During the typical month when jobs increase by about 100,000, 5.1 million workers are hired and five million separate from their jobs, resulting in a net change of +100,000 jobs.
…more hires are needed, specifically about 5.2 million in the average month. We are just past the halfway point in getting hiring back to normal levels.
Pointer from John Cochrane.
The AS-AD story is that there is still not enough aggregate demand to stimulate enough new hires per month to overcome (new job separations per month + labor force growth + excess workers accumulated over the past six years of weak AD).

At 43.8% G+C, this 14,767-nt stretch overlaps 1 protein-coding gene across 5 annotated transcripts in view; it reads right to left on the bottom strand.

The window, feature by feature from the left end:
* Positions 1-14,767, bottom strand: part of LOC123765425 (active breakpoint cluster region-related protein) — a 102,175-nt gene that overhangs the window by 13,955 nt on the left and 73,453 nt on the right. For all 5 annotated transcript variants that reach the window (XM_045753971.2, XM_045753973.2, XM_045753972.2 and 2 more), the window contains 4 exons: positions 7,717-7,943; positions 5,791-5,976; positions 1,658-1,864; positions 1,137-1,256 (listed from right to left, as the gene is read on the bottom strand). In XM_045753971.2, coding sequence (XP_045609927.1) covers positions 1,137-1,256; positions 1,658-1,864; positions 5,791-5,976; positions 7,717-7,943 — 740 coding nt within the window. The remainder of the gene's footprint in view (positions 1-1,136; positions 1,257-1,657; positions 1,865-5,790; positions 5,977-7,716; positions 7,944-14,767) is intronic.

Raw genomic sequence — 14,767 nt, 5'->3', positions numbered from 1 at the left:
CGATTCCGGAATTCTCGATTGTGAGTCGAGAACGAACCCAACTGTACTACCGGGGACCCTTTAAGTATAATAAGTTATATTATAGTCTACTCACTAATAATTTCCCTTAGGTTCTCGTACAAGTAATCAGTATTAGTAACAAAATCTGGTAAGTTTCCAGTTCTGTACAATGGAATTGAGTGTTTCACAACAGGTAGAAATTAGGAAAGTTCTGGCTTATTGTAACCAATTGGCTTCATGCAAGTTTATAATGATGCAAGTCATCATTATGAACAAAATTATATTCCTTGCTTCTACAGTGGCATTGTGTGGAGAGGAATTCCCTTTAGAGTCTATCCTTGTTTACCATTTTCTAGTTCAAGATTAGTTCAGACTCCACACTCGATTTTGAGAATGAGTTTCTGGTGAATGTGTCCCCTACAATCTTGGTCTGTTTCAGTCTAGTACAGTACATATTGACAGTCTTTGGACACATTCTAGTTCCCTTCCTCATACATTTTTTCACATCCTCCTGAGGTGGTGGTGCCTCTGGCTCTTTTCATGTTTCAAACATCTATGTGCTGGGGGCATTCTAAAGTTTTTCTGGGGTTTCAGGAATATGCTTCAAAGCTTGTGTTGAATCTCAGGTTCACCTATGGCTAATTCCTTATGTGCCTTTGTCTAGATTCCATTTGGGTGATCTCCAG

The PSST story is one of huge frictions that keep people from working in the market economy. One friction is that as technology and other factors change in the economy, the discovery process of new ventures does not keep pace. Another source of friction is government policies that reduce supply and demand in the labor market.
I doubt that there is an empirical method of distinguishing between these two stories. However, I would note that in the post-2008 period there are relatively few cases of workers getting laid off and returning to their old jobs. If there were large numbers of such cases, that would suggest that the problem of discovering new patterns of sustainable specialization and trade was relatively unimportant, and it would incline me toward the AS-AD story.